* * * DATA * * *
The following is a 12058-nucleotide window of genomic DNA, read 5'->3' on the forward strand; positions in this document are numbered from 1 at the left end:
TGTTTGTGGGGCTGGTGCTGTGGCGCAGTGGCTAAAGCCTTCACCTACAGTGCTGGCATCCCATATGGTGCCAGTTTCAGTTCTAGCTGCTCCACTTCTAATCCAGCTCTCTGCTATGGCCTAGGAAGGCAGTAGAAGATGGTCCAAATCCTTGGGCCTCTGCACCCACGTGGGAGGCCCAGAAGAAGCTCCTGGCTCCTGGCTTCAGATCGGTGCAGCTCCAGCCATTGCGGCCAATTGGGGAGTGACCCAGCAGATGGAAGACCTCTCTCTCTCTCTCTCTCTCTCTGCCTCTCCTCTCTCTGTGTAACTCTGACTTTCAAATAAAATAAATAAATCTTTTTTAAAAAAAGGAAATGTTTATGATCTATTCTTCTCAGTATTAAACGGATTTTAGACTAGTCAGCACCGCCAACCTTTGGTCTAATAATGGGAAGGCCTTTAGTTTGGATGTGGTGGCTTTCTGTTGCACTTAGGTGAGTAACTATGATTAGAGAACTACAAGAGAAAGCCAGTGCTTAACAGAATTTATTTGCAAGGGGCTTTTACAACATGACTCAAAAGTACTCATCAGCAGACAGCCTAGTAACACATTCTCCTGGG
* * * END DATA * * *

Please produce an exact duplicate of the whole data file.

The following is a 12058-nucleotide window of genomic DNA, read 5'->3' on the forward strand; positions in this document are numbered from 1 at the left end:
TGTTTGTGGGGCTGGTGCTGTGGCGCAGTGGCTAAAGCCTTCACCTACAGTGCTGGCATCCCATATGGTGCCAGTTTCAGTTCTAGCTGCTCCACTTCTAATCCAGCTCTCTGCTATGGCCTAGGAAGGCAGTAGAAGATGGTCCAAATCCTTGGGCCTCTGCACCCACGTGGGAGGCCCAGAAGAAGCTCCTGGCTCCTGGCTTCAGATCGGTGCAGCTCCAGCCATTGCGGCCAATTGGGGAGTGACCCAGCAGATGGAAGACCTCTCTCTCTCTCTCTCTCTCTCTGCCTCTCCTCTCTCTGTGTAACTCTGACTTTCAAATAAAATAAATAAATCTTTTTTAAAAAAAGGAAATGTTTATGATCTATTCTTCTCAGTATTAAACGGATTTTAGACTAGTCAGCACCGCCAACCTTTGGTCTAATAATGGGAAGGCCTTTAGTTTGGATGTGGTGGCTTTCTGTTGCACTTAGGTGAGTAACTATGATTAGAGAACTACAAGAGAAAGCCAGTGCTTAACAGAATTTATTTGCAAGGGGCTTTTACAACATGACTCAAAAGTACTCATCAGCAGACAGCCTAGTAACACATTCTCCTGGG